EVANSVILLE — Despite the many awful things associated with cancer, the first thing Ian Barron noticed when he saw his friend Sam Featherstone after his pediatric brain cancer diagnosis was his hair loss.
Featherstone, who was diagnosed with medulloblastoma — a form of brain cancer — in September 2009, died Wednesday after battling pediatric brain cancer for more than three years. He was 19.
The Newburgh resident had graduated in May from Evansville’s Memorial High School where he was one of the class of 2012’s valedictorians. And on Thursday night, hardly a seat in Memorial’s auditorium was empty as family, friends and classmates gathered to celebrate Featherstone’s life.
Through tears, sniffles and laughs, people from throughout the room walked to the podium to share stories of Featherstone and how he had impacted their lives.
Barron, 18, kept everyone laughing as he shared his story. The two had attended St. John the Baptist Catholic School in Newburgh together, and Barron said in seventh and eighth grade they often had “lengthy, heartfelt debates about whose hair was better.”
Barron said he didn’t have the fancy haircut, but his argument was baby soft hair, “which is weird for a dude.” He said Sam believed his feathery hair was better. The two never came to an agreement.
“I always kind of imagine heaven as a sort of beachy setting,” Barron said. “So I picture him lounging on those short, long lounge chairs with an umbrella drink just chilling under an umbrella. And he has this majestic, not Fabio-esque, but I imagine his hair. But he doesn’t go swimming, he doesn’t want to mess it up.”
Featherstone had undergone surgeries and chemotherapy treatments at St. Jude Children’s Hospital and was attending Indiana University-Purdue University Indianapolis on a full scholarship with aspirations to become a pediatric oncologist. However, he had been home since fall when tests showed the cancer had returned and he was out of treatment options.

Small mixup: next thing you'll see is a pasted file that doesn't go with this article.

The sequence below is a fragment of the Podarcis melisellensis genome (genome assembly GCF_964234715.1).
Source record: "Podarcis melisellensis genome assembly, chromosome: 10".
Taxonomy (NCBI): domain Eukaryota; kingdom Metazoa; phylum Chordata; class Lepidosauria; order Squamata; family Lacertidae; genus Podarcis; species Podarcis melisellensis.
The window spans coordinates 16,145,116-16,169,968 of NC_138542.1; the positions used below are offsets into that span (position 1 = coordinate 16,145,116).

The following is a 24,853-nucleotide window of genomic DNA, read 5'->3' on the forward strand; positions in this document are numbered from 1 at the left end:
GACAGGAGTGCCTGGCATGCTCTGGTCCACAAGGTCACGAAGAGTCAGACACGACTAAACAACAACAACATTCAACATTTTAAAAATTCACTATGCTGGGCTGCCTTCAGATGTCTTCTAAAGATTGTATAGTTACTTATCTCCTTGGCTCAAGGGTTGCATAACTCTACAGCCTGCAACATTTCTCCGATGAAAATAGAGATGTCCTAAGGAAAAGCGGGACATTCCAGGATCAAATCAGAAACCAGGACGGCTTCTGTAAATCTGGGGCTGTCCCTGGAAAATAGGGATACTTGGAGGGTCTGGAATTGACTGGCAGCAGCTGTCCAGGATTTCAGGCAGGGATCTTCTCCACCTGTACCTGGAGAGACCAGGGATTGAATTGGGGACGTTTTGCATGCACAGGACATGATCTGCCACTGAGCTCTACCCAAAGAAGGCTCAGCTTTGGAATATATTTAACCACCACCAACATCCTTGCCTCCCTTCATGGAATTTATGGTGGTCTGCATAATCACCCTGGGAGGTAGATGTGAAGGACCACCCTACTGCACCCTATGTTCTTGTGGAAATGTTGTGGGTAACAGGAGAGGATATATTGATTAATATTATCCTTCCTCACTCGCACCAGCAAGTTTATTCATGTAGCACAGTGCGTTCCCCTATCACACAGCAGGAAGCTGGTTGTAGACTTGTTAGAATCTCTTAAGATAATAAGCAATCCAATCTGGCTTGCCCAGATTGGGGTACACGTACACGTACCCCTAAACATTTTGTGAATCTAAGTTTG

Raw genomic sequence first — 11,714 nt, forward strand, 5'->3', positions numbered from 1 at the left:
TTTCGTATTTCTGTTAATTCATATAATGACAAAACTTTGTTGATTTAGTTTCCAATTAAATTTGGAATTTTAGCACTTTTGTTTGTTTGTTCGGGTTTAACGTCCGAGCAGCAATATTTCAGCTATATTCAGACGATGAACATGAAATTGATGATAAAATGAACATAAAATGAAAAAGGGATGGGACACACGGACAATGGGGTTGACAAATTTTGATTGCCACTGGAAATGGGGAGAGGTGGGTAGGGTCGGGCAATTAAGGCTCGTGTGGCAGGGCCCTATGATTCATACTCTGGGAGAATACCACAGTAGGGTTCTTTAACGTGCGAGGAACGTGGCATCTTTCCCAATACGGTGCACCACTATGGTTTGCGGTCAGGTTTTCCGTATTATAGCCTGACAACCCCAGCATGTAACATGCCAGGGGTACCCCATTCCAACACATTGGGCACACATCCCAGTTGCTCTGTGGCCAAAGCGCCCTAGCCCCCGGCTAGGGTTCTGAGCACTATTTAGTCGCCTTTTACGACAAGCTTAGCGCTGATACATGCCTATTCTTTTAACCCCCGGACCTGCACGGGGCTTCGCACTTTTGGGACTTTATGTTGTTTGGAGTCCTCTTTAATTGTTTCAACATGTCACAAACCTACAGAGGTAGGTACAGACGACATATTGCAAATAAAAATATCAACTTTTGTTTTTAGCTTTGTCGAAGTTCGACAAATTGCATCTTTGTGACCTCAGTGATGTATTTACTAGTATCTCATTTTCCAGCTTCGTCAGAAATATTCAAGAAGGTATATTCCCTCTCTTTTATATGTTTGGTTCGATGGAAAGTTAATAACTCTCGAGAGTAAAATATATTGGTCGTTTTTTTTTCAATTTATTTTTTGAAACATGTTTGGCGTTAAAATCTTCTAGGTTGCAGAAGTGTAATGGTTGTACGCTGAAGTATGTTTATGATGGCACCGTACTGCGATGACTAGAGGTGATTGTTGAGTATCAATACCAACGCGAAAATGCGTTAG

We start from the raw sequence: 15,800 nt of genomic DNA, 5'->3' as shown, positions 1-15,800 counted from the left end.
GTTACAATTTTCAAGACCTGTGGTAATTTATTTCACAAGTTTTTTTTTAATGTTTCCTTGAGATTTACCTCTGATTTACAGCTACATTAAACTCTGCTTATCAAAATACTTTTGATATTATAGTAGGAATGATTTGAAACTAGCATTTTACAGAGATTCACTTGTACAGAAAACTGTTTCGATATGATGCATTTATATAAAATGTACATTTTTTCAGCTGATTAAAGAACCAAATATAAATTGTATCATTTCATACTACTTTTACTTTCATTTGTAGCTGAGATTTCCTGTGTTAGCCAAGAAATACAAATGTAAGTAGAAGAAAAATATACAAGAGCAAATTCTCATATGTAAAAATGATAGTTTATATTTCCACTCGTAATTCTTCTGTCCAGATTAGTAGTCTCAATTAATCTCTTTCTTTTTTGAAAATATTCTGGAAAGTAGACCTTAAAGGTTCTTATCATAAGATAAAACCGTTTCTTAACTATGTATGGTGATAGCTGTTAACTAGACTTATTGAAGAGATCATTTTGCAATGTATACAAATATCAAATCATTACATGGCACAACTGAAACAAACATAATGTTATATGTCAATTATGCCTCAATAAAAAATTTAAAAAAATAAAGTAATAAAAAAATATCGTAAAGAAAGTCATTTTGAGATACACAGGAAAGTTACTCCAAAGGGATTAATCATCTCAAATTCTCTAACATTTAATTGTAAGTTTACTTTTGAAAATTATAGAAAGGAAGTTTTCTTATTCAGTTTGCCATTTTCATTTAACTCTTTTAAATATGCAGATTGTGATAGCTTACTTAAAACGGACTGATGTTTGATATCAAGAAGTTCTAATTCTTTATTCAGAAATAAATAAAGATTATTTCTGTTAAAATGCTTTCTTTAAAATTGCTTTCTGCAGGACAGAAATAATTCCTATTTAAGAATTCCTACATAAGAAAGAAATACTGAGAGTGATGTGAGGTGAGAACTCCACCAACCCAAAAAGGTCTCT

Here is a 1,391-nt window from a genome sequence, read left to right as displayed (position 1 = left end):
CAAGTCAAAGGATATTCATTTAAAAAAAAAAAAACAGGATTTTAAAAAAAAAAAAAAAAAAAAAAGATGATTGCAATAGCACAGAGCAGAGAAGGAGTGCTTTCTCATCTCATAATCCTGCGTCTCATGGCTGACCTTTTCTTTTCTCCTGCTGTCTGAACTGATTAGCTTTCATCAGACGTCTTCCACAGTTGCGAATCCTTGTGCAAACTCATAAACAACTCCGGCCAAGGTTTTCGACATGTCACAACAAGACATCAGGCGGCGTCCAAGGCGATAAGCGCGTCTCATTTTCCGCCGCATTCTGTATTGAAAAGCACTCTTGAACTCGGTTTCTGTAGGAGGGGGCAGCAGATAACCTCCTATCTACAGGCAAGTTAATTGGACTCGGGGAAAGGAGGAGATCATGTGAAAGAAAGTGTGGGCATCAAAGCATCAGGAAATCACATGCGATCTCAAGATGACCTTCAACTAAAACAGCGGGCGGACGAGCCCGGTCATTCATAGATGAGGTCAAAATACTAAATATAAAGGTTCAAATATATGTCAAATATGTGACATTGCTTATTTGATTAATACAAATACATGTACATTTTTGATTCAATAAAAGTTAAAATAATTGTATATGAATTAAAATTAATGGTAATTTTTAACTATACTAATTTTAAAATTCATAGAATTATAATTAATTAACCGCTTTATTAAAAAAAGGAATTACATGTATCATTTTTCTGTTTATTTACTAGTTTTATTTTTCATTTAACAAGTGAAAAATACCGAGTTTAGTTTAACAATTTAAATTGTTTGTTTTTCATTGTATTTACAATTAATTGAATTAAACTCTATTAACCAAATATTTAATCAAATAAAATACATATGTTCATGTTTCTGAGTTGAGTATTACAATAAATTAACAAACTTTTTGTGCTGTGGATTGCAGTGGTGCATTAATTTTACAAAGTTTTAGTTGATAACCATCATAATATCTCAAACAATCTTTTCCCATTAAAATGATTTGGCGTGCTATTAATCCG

But Featherstone’s determination to conquer pediatric brain cancer has seen more than $200,000 raised over the past few weeks through a silent auction to benefit St. Jude that he organized in November with the help of family and friends. He also organized “SamStrong: Search for the Cure” to raise awareness of pediatric brain tumors and to raise money for research.
Baron Stevens, 19, stood in front of the crowd and recalled a memory of Featherstone from their senior prom at Memorial. The two used to joke about people their age using the term swag, a common catchphrase of someone looking “cool.” Stevens said they found it ridiculous.
“It’s that word that makes you cringe,” he said.
Instead of going out to eat for prom that year, a group of students went to Featherstone’s house for dinner. Stevens showed up in his white tuxedo, white top hat and cane. He told the crowd when Featherstone saw him, he asked, “Is that a cane? Is that a top hat? Can I try it on?”
“I shouldn’t have been surprised because everyone asked to try it on,” Stevens said. “He put it on and sarcastically said, ‘So this is what swag feels like.'”
The Rev. Alex Zenthoefer, Memorial’s chaplain, offered to everyone an image that he holds in his mind of Featherstone, an image of a young man who lived, a young man who was willing to give everything.
“In these last days, he worked so hard for the good of children that he will never meet,” Zenthoefer said. “It should make us wonder, really, it makes me wonder, what am I doing with the gifts that I have been given? You and I are blessed to have known such a tremendous young man who imitated Christ so beautifully by giving of himself and working for others.”